This invention provides systems, methods, computer programs, and/or computer program products for remotely accessing, activating, deactivating, monitoring, communicating with, and/or otherwise managing a Voice-Over Internet Protocol (VoIP) communications device (and/or other peripheral hardware and equipment in proximity to and/or in communications with the VoIP communications device) in response to an emergency communication originating from the VoIP communications device. Typically, a calling party uses the VoIP communications device (or, alternate voice/data communications device) to communicate an emergency communications signal over a telecommunications network and/or a data network to an emergency communications address (e.g., a public safety answering point (PSAP) associated with a “9-1-1” call, a user-identified emergency communications address, such as a telephone number or an electronic communications address associated with a medical care provider, and so on). The telecommunications network and/or the data network detects, decodes, and/or connects the emergency communications signal to the emergency communications address or to an associated PSAP (or other associated emergency response center) and establishes a communications link. A responder communications device of the emergency communications address detects and decodes the emergency communications signal to obtain a communications address (e.g., a telephone number, an electronic communications address such as, for example, an IP address, a URL address, or an email address, and others) of the VoIP communications device (and/or of the peripheral hardware and equipment), emergency information, an emergency data communications address, and/or remote activation information. Thereafter, an emergency remote control computer software product (also referred to herein as the “Emergency Remote Control Communications Module (ERCCM)”) of the responder communications device (i.e., the responder communications device and/or another communications device of an emergency service provider, or, alternatively a telecommunications and/or data network component) generates and communicates an emergency remote control communications signal to the VoIP communications device (and/or peripheral hardware and equipment) via the telecommunications network and/or the data network. When a communications link between the VoIP communications device (and/or peripheral hardware equipment) and the responder communications device communicates the emergency remote control communications signal, the emergency remote control communications signal instructs and/or commands access to, monitoring of, activation of, deactivation, and/or other management of subsystems of the VoIP communications device (and/or the peripheral hardware and equipment). For example, the responder communications device may use the remote activation information that identifies and provide operating parameters for a location position system of the VoIP communications device. And, the Emergency Remote Control Communications Module may generate an emergency remote control communications signal to activate the location co-ordinate system of the VoIP communications device and receive up-to-date and/or real time positioning information of the VoIP communications device. In addition, the emergency remote control communications signal may instruct the telecommunications network and/or data network (and/or the VoIP communications device) to not activate and/or to deactivate an alert of an incoming communication from the responder communications device. For example, if the calling party of the VoIP communications device calls to report a violent crime, a kidnapping, and/or another sensitive emergency and the communications link is interrupted and/or terminated, then the responder communications device may communicate the emergency remote control communications signal with instructions to the telecommunications network, the data network, and/or the VoIP communications device (and/or peripheral hardware and equipment) to quietly connect the emergency remote control communications signal without activating an alert such as a ringer, vibrator, visual indicator (e.g., flashing light), and/or another sensory device of the VoIP communications device (and/or peripheral hardware and equipment).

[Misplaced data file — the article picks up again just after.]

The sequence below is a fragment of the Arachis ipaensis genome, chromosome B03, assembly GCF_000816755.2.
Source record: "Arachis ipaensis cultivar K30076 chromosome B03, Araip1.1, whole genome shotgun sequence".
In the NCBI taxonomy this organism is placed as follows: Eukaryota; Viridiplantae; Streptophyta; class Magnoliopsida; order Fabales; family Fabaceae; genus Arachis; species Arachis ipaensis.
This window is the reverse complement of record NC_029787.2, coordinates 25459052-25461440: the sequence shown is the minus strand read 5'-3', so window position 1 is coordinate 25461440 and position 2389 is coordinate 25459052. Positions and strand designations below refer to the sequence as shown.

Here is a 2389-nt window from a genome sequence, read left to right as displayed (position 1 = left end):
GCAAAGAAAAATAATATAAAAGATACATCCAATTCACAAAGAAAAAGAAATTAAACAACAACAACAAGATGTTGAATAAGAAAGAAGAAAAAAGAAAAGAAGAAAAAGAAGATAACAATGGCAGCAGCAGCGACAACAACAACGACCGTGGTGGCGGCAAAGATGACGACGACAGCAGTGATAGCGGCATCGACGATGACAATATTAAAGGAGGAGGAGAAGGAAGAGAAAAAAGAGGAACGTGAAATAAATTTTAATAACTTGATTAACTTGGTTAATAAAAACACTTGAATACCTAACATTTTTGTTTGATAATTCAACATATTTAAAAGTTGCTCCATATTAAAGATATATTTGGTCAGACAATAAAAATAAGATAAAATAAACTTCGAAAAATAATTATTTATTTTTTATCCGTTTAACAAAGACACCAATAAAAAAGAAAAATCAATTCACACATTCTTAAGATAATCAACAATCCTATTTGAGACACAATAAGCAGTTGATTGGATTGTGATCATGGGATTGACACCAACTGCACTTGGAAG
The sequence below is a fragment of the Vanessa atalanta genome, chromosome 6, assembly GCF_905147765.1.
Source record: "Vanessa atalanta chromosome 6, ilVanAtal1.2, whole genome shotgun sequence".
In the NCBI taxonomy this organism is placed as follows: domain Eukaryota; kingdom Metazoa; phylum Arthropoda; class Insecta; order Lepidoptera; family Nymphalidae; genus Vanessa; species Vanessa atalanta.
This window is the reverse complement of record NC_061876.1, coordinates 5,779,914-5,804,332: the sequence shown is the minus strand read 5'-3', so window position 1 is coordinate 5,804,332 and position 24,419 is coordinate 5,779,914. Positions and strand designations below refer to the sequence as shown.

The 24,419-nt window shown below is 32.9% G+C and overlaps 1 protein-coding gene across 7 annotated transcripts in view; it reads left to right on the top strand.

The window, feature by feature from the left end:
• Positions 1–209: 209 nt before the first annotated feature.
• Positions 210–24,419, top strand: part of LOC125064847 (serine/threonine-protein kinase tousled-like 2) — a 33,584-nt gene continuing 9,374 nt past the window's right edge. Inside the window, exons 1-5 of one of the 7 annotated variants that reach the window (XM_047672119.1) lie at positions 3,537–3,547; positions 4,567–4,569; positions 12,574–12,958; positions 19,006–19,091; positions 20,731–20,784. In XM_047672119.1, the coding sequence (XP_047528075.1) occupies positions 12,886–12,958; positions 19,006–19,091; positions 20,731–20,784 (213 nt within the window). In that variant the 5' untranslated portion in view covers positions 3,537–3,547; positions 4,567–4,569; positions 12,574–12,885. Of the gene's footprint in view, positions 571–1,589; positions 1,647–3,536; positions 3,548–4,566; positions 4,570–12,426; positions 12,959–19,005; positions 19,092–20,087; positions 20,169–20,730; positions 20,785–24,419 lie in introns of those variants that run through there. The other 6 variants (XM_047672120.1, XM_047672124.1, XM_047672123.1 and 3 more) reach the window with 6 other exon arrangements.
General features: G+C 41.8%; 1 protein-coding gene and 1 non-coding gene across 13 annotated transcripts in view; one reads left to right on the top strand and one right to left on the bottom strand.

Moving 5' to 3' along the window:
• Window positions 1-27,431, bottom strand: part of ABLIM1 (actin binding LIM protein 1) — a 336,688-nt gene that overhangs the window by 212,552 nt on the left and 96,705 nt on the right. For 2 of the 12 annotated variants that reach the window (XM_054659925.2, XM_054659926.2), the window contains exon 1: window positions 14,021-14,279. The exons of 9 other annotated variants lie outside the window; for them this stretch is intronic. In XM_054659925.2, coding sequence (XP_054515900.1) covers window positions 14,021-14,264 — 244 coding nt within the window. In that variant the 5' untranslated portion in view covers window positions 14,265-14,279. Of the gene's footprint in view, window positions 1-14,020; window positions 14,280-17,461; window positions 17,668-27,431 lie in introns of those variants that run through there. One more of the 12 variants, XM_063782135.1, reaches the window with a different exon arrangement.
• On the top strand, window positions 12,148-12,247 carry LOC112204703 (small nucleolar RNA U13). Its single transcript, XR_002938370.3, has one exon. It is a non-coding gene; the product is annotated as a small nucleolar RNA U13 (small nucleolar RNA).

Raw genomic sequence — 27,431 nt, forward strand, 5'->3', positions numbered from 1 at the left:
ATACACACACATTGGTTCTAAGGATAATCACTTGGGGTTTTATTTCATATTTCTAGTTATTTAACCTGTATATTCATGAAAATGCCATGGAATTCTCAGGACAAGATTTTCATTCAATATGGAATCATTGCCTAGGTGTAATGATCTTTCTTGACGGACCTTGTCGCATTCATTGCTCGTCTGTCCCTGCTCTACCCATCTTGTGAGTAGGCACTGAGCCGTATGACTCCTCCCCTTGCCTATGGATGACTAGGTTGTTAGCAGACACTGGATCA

Referring now to the figures, FIG. 1 illustrates an operating system according to embodiments of this invention. FIG. 1 is a block diagram showing the Emergency Remote Control Communications Module 110 residing in a computer system shown as voice/data communications device 100 (also referred to as the “responder communications device”). As FIG. 1 shows, the Emergency Remote Control Communications Module 110 operates within a system memory device. The Emergency Remote Control Communications Module 110, for example, is shown residing in a memory subsystem 114. The Emergency Remote Control Communications Module 110, however, could also reside in flash memory 126 or a peripheral storage device 116. The voice/data communications device 100 also has one or more central processors 102 executing an operating system. The operating system, as is well known in the art, has a set of instructions that control the internal functions of the voice/data communications device 100. A communications interface 104 communicates signals, such as an emergency communications signal and/or a remote control communications signal (shown as “emergency communication” reference numeral 242 in FIGS. 2-8), data signals, control signals, and/or address signals, between the central processor 102 and a system controller 108 (typically called a “Northbridge”). Additionally, the communications interface 104 has a means to communicate a communications signal (e.g., shown as “emergency communication” reference numeral 242 in FIGS. 2 and 7 and “remote control communication” reference numeral 342 in FIGS. 3-6 and 8), data signals, control signals, and/or address signals) between the voice/data communications device 100 and a communications network (e.g., a data network and/or telecommunications network).